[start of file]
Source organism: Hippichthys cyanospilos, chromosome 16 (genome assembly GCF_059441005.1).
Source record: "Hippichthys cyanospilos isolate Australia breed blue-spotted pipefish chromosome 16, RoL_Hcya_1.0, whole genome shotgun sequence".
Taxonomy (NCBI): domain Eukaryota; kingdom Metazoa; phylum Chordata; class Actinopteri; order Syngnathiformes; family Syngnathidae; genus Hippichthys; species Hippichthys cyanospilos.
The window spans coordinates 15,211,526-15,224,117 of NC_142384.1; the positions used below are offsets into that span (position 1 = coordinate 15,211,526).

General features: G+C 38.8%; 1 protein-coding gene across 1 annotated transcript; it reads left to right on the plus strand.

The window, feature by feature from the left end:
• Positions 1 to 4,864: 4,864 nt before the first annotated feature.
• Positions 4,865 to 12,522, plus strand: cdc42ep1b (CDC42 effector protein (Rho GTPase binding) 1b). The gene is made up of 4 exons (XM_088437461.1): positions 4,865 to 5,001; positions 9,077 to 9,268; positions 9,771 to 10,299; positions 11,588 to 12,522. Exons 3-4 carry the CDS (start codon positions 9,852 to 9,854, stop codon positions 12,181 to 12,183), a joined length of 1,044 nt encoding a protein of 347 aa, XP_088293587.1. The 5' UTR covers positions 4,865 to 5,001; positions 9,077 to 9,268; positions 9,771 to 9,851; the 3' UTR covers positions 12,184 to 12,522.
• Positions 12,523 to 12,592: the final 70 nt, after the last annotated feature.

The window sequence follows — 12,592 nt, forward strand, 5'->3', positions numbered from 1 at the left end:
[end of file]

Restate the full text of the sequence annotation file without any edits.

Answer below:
Source organism: Hippichthys cyanospilos, chromosome 16 (genome assembly GCF_059441005.1).
Source record: "Hippichthys cyanospilos isolate Australia breed blue-spotted pipefish chromosome 16, RoL_Hcya_1.0, whole genome shotgun sequence".
Taxonomy (NCBI): domain Eukaryota; kingdom Metazoa; phylum Chordata; class Actinopteri; order Syngnathiformes; family Syngnathidae; genus Hippichthys; species Hippichthys cyanospilos.
The window spans coordinates 15,211,526-15,224,117 of NC_142384.1; the positions used below are offsets into that span (position 1 = coordinate 15,211,526).

General features: G+C 38.8%; 1 protein-coding gene across 1 annotated transcript; it reads left to right on the plus strand.

The window, feature by feature from the left end:
• Positions 1 to 4,864: 4,864 nt before the first annotated feature.
• Positions 4,865 to 12,522, plus strand: cdc42ep1b (CDC42 effector protein (Rho GTPase binding) 1b). The gene is made up of 4 exons (XM_088437461.1): positions 4,865 to 5,001; positions 9,077 to 9,268; positions 9,771 to 10,299; positions 11,588 to 12,522. Exons 3-4 carry the CDS (start codon positions 9,852 to 9,854, stop codon positions 12,181 to 12,183), a joined length of 1,044 nt encoding a protein of 347 aa, XP_088293587.1. The 5' UTR covers positions 4,865 to 5,001; positions 9,077 to 9,268; positions 9,771 to 9,851; the 3' UTR covers positions 12,184 to 12,522.
• Positions 12,523 to 12,592: the final 70 nt, after the last annotated feature.

The window sequence follows — 12,592 nt, forward strand, 5'->3', positions numbered from 1 at the left end: